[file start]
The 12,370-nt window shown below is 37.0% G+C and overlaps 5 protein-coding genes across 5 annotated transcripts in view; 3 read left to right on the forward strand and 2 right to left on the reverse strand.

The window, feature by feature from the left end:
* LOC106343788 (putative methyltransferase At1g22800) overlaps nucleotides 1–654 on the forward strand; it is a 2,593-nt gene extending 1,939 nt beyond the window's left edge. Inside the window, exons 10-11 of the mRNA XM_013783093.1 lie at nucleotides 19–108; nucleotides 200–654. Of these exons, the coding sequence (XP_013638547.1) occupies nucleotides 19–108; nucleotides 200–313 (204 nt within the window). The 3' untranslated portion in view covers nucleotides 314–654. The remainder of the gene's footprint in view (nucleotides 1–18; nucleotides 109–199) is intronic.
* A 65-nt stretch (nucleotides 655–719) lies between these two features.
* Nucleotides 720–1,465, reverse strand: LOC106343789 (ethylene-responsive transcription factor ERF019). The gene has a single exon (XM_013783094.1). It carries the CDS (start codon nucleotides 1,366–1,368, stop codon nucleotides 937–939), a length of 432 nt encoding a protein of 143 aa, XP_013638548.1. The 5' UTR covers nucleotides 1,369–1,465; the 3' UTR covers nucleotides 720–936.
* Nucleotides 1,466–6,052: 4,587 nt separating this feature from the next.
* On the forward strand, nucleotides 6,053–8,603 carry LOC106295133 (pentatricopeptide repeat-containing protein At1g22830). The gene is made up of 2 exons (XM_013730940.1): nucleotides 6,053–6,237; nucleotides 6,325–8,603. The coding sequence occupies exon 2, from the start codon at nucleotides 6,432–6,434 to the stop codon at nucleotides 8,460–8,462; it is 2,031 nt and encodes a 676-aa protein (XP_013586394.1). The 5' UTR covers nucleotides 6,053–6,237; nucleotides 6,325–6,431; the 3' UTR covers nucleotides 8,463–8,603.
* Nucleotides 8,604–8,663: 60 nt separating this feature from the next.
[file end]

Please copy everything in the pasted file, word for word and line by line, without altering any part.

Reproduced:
The 12,370-nt window shown below is 37.0% G+C and overlaps 5 protein-coding genes across 5 annotated transcripts in view; 3 read left to right on the forward strand and 2 right to left on the reverse strand.

The window, feature by feature from the left end:
* LOC106343788 (putative methyltransferase At1g22800) overlaps nucleotides 1–654 on the forward strand; it is a 2,593-nt gene extending 1,939 nt beyond the window's left edge. Inside the window, exons 10-11 of the mRNA XM_013783093.1 lie at nucleotides 19–108; nucleotides 200–654. Of these exons, the coding sequence (XP_013638547.1) occupies nucleotides 19–108; nucleotides 200–313 (204 nt within the window). The 3' untranslated portion in view covers nucleotides 314–654. The remainder of the gene's footprint in view (nucleotides 1–18; nucleotides 109–199) is intronic.
* A 65-nt stretch (nucleotides 655–719) lies between these two features.
* Nucleotides 720–1,465, reverse strand: LOC106343789 (ethylene-responsive transcription factor ERF019). The gene has a single exon (XM_013783094.1). It carries the CDS (start codon nucleotides 1,366–1,368, stop codon nucleotides 937–939), a length of 432 nt encoding a protein of 143 aa, XP_013638548.1. The 5' UTR covers nucleotides 1,369–1,465; the 3' UTR covers nucleotides 720–936.
* Nucleotides 1,466–6,052: 4,587 nt separating this feature from the next.
* On the forward strand, nucleotides 6,053–8,603 carry LOC106295133 (pentatricopeptide repeat-containing protein At1g22830). The gene is made up of 2 exons (XM_013730940.1): nucleotides 6,053–6,237; nucleotides 6,325–8,603. The coding sequence occupies exon 2, from the start codon at nucleotides 6,432–6,434 to the stop codon at nucleotides 8,460–8,462; it is 2,031 nt and encodes a 676-aa protein (XP_013586394.1). The 5' UTR covers nucleotides 6,053–6,237; nucleotides 6,325–6,431; the 3' UTR covers nucleotides 8,463–8,603.
* Nucleotides 8,604–8,663: 60 nt separating this feature from the next.